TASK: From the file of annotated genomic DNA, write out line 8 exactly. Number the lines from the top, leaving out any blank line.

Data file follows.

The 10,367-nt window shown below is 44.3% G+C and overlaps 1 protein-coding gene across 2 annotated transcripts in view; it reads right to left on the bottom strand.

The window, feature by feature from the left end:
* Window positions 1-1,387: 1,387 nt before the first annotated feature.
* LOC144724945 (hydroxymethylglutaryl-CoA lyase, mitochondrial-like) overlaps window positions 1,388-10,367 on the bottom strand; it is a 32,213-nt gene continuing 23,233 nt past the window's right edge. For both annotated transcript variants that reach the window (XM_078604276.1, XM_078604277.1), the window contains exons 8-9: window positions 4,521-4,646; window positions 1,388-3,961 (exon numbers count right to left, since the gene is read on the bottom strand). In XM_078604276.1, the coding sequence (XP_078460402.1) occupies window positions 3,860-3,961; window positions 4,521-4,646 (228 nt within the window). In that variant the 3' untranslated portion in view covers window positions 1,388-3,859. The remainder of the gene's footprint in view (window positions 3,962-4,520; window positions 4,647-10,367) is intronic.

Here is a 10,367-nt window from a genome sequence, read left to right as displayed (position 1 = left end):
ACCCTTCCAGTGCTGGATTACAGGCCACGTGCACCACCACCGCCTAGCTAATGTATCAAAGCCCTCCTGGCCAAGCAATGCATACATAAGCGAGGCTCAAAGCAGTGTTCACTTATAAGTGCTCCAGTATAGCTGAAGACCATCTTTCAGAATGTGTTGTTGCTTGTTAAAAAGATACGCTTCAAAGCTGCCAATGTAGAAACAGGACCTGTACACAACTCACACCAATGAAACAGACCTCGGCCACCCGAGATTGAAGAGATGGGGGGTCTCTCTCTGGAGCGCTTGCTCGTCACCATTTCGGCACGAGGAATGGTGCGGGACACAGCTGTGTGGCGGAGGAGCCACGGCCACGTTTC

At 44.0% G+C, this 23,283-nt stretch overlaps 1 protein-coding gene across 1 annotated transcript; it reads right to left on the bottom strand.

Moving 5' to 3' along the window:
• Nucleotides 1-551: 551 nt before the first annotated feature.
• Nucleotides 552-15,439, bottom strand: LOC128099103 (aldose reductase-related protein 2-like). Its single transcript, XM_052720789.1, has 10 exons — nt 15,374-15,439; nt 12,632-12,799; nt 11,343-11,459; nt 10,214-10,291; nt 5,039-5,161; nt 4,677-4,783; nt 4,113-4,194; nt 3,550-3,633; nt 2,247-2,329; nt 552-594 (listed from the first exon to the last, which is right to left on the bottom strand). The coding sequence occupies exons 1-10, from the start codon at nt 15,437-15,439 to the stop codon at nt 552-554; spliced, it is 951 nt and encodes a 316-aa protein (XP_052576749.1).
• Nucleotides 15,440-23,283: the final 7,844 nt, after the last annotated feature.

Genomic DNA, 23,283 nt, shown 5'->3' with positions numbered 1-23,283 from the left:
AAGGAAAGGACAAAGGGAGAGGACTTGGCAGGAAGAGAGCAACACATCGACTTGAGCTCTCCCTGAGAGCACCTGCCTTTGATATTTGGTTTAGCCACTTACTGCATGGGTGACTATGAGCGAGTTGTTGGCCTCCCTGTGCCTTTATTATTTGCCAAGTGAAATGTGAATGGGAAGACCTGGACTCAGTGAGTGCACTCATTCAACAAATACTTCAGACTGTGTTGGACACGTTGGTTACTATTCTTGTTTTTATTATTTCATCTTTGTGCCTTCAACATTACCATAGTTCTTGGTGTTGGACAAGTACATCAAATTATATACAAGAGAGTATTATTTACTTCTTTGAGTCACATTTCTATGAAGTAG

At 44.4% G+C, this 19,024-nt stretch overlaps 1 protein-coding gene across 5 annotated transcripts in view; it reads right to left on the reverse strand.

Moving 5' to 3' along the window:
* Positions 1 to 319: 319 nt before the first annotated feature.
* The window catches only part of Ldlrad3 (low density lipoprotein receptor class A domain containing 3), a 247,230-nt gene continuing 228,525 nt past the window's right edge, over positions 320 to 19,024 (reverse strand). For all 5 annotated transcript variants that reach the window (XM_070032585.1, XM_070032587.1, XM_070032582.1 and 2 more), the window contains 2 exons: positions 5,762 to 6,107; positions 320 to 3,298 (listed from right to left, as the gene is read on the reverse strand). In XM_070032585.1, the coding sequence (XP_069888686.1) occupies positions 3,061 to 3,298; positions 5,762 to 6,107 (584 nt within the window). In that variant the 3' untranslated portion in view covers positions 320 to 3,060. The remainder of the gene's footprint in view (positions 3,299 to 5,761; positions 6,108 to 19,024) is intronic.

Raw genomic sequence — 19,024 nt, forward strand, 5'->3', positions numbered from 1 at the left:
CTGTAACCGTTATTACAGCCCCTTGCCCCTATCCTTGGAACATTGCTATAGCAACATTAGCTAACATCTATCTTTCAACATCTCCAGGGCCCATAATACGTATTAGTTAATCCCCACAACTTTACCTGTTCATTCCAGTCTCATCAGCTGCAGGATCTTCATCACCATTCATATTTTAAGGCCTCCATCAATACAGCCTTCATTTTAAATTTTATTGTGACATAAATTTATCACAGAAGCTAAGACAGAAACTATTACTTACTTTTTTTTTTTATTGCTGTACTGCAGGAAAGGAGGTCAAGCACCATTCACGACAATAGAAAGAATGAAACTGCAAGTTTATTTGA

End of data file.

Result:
Moving 5' to 3' along the window: